from The Fitchburg Sentinel, Wednesday, 22 October 1884
The Old 15th Regt.

The association of th 15th regiment held its 18th annual reunion in Worcester, Tuesday, the day being the 23rd anniversary of the battle of Ball's Bluff, when the regiment reeived its baptism. Col. J. M. Studley of Providence presided. At the business meeting the following officers were elected:
President, Gen. Charles Devens;
vice-presidnt, P. F. Murray;
secretary and treasurer, E. A. Rice;
chaplain, Rev. Leonard Wood;
directors --
Capt. E. J. Russell of Co. F,
W. N. Andrews of Co. D,
Harlan Fairbanks of Co. H,
H. E. Smith of Co. F,
L. D. Goddard of Co. D.

Capt. T. J. Hastings of the Gettysburg committee reported that the committee visited the first position of the regiment on the Emmetsburg road, where Col. Ward fell. The exact position was finally made out, and the stake was driven, far in advance of the main line. Capt. Earle who said he saw Gen. Ward fall, identified the exact spot accurately. A wooden tablet was placed there, and it is hoped a more lasting monument will be erected. The spot where the regiment repelled the assault was found, and the position where the regiment lay in line will also be marked, and the 15th will thus have three positions. The field will probably be the only one of the rebellion that will be thus preserved. The committee went also to Antietam and Ball's Bluff, and found great difficulty in locating the positions there, so great have been the changes. On motion of Capt. E. J. Russell the Gettysburg committee, of which Capt. David Earle is chairman, was appointed a committee to take charge of the monument matter and receive the money appropriated by the state. Gen. Devens was added to the committee.

The action of the association on a former occasion, declining to perpetuate the organization beyond its active members, was read by the secretary, and the subject of honorary members was accordingly tabled. The meeting then adjourned, and the members forming in column, under Capt. E. J. Russell's lead, and headed by drums and fife, marched to Garnd Army hall, where dinner was served by D. P. Lord. A portion of the regimental band was in attendance and furnished music. The blessing was asked by Comrade A. S. Roe, and the dinner was then disposed of.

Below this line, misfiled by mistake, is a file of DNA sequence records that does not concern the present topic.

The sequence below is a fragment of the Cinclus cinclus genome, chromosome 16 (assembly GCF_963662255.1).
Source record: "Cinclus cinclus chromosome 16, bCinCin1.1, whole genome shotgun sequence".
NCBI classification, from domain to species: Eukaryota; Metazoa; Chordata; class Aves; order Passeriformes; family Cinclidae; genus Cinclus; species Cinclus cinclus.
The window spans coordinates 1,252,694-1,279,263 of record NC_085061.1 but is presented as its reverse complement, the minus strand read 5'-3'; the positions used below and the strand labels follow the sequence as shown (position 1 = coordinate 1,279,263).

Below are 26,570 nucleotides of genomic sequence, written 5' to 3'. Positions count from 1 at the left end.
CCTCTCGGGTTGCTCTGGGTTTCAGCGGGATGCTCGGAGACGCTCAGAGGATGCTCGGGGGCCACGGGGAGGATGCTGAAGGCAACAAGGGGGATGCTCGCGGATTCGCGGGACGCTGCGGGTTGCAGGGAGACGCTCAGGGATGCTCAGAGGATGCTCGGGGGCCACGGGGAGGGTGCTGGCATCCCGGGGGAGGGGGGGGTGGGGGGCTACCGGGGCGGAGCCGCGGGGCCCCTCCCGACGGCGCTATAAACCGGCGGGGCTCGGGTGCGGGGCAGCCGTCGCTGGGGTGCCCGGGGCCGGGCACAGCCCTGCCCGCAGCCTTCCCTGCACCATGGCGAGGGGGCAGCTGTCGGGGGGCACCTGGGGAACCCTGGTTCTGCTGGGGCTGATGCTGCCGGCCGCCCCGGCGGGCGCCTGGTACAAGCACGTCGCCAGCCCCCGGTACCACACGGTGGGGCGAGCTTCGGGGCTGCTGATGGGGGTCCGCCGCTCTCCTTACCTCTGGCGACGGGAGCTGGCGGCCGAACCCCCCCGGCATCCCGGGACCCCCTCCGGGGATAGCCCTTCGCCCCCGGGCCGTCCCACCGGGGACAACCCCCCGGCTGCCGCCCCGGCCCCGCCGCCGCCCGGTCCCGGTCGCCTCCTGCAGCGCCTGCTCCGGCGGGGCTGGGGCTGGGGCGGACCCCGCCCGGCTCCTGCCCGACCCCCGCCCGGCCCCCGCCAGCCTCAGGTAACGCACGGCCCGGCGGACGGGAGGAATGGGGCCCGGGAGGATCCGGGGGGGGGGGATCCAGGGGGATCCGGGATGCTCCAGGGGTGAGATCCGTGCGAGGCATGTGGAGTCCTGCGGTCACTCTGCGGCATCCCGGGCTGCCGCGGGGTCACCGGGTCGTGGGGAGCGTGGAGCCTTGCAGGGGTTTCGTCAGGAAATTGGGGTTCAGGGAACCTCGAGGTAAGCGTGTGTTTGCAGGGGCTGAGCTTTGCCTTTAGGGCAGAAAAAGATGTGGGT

After dinner letters of regret were read from Gen. Devens, Major J. W. Kimball, Capt. H. S. Taft, Chaplain Leonard Wood, George G. Noyes and Comrade Plaisted of Co. D, whowrote from the Soldier's Home in Chelsea. The regimental song was sung by Comrade Cummings. Before the speaking began the customary act of homage to the dead was paid by all rising and standing in silence for a few moments.

Beginning with the left of the line responses for companies were made by
Comrades Welch and Pharnes of Co. K,
Major F. P. Stiles (?) of the 42d,
Comrade Remick of Co. I,
Comrade A. S. Roe read two sections which were heartily applauded.
Comrade Harlan Fairbanks of Co. H spoke briefly, and
Comrade Charlie May of Co. A played on the violin the only tunes the old 19th Maine and 5th Wisconsin bands could play in war times.
Capt. Dudley of Co. G related his visit to Antietam and showed a bit of rail fence form the field with two bullet holes in it, and a couple of times form the positions of the 15th. He had marked the position on the limestone ridge by carving "15th Mass. Vols." in the rock. He had located the old camp at Falmouth, too, in the past year.
Capt. E. J. Russel of Co. F endorsed the action in the business meeting relative to the honorary membership, for he thought the perpetuation beyond the active membership would prove a failure. When the last few, or the last one, should come to the last meeting, it would be time to say the record was complete and to seal the book.

Capt. C. H. WAtson of Co. E related some interesting remeniscences of Ball's Bluff,
Capt B. B. Vassall of Co. E, and orderly Sargeant P. F. Murray also made remarks.
Col. Studley spoke for Co. D, and after
Comrades L. H. Cummings and C. H. Bemis had favored the company with "Larboard Watch," a vote of thanks was extended to the old band for their presence.
Capt. T. J. Hastings continued his story of Gettysburg begun in the morning. He thought it might be possible to combine a monument to Col. Ward with one for the regiment. A number of prominent citizens of Worcester and the Grand ARmy Post would, he felt sure, be glad to join in the expense.
Sergeant L. D. Goddard also related interesting reminiscences of Ball's Bluff, how he was captured and the experiences of imprisonment at Richmond. The Richmond Whig of that time declared the best of a bad lot of prisoners were those of the 15th Massachusetts.
Mr. Roe read two more selections, and
Comrade Joseph Miner of Co. C and Comrade Simmons of the 21st made brief remarks, and the reunion closed with "Auld Lang Syne" by the united company.